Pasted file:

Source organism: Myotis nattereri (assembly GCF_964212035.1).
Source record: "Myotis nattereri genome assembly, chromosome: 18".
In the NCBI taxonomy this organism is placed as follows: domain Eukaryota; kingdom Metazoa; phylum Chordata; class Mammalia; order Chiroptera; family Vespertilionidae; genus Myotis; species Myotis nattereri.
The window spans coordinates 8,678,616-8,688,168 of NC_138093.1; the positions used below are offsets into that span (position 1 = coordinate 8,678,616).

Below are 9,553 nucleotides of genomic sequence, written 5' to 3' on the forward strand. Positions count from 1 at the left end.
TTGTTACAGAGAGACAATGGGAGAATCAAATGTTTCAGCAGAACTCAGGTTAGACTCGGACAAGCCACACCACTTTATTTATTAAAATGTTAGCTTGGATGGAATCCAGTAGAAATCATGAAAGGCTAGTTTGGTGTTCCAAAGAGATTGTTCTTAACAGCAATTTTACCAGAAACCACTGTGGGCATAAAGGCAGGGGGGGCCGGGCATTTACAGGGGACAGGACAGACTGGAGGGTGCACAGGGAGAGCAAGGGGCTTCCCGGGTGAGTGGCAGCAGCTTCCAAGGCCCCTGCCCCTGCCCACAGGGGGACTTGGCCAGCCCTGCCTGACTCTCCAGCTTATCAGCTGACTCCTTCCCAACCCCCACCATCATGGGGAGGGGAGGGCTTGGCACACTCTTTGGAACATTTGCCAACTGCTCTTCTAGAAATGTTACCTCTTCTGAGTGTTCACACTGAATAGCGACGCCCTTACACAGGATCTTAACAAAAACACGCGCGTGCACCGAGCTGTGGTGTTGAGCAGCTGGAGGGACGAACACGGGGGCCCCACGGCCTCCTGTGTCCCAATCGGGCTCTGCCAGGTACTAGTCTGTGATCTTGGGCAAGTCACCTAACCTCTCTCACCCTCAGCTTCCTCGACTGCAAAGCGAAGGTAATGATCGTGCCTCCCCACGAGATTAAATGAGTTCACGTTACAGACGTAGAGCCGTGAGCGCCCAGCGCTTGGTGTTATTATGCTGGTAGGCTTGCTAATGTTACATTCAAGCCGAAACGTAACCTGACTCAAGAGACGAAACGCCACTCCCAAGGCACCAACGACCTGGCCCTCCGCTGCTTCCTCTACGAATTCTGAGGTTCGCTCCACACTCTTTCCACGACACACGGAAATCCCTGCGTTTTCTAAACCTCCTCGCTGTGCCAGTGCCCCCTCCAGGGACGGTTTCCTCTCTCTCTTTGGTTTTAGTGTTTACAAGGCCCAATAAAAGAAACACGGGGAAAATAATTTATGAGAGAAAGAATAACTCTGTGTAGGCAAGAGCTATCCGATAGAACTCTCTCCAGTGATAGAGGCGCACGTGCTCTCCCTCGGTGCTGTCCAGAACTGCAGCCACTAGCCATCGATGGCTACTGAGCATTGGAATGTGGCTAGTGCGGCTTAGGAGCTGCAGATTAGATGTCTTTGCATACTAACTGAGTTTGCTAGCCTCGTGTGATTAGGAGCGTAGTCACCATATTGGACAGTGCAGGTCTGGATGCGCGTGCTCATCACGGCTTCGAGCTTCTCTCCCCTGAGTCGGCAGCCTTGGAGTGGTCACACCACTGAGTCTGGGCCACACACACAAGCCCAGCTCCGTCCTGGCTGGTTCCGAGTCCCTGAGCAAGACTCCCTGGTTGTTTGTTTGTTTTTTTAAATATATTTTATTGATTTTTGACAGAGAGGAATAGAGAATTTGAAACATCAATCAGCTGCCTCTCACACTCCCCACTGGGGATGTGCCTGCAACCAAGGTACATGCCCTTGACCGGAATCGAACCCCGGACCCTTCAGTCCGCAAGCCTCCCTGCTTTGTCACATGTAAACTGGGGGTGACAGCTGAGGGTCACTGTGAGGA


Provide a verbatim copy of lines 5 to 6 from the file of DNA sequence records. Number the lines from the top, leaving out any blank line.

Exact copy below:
Below are 9,553 nucleotides of genomic sequence, written 5' to 3' on the forward strand. Positions count from 1 at the left end.
TTGTTACAGAGAGACAATGGGAGAATCAAATGTTTCAGCAGAACTCAGGTTAGACTCGGACAAGCCACACCACTTTATTTATTAAAATGTTAGCTTGGATGGAATCCAGTAGAAATCATGAAAGGCTAGTTTGGTGTTCCAAAGAGATTGTTCTTAACAGCAATTTTACCAGAAACCACTGTGGGCATAAAGGCAGGGGGGGCCGGGCATTTACAGGGGACAGGACAGACTGGAGGGTGCACAGGGAGAGCAAGGGGCTTCCCGGGTGAGTGGCAGCAGCTTCCAAGGCCCCTGCCCCTGCCCACAGGGGGACTTGGCCAGCCCTGCCTGACTCTCCAGCTTATCAGCTGACTCCTTCCCAACCCCCACCATCATGGGGAGGGGAGGGCTTGGCACACTCTTTGGAACATTTGCCAACTGCTCTTCTAGAAATGTTACCTCTTCTGAGTGTTCACACTGAATAGCGACGCCCTTACACAGGATCTTAACAAAAACACGCGCGTGCACCGAGCTGTGGTGTTGAGCAGCTGGAGGGACGAACACGGGGGCCCCACGGCCTCCTGTGTCCCAATCGGGCTCTGCCAGGTACTAGTCTGTGATCTTGGGCAAGTCACCTAACCTCTCTCACCCTCAGCTTCCTCGACTGCAAAGCGAAGGTAATGATCGTGCCTCCCCACGAGATTAAATGAGTTCACGTTACAGACGTAGAGCCGTGAGCGCCCAGCGCTTGGTGTTATTATGCTGGTAGGCTTGCTAATGTTACATTCAAGCCGAAACGTAACCTGACTCAAGAGACGAAACGCCACTCCCAAGGCACCAACGACCTGGCCCTCCGCTGCTTCCTCTACGAATTCTGAGGTTCGCTCCACACTCTTTCCACGACACACGGAAATCCCTGCGTTTTCTAAACCTCCTCGCTGTGCCAGTGCCCCCTCCAGGGACGGTTTCCTCTCTCTCTTTGGTTTTAGTGTTTACAAGGCCCAATAAAAGAAACACGGGGAAAATAATTTATGAGAGAAAGAATAACTCTGTGTAGGCAAGAGCTATCCGATAGAACTCTCTCCAGTGATAGAGGCGCACGTGCTCTCCCTCGGTGCTGTCCAGAACTGCAGCCACTAGCCATCGATGGCTACTGAGCATTGGAATGTGGCTAGTGCGGCTTAGGAGCTGCAGATTAGATGTCTTTGCATACTAACTGAGTTTGCTAGCCTCGTGTGATTAGGAGCGTAGTCACCATATTGGACAGTGCAGGTCTGGATGCGCGTGCTCATCACGGCTTCGAGCTTCTCTCCCCTGAGTCGGCAGCCTTGGAGTGGTCACACCACTGAGTCTGGGCCACACACACAAGCCCAGCTCCGTCCTGGCTGGTTCCGAGTCCCTGAGCAAGACTCCCTGGTTGTTTGTTTGTTTTTTTAAATATATTTTATTGATTTTTGACAGAGAGGAATAGAGAATTTGAAACATCAATCAGCTGCCTCTCACACTCCCCACTGGGGATGTGCCTGCAACCAAGGTACATGCCCTTGACCGGAATCGAACCCCGGACCCTTCAGTCCGCAAGCCTCCCTGCTTTGTCACATGTAAACTGGGGGTGACAGCTGAGGGTCACTGTGAGGA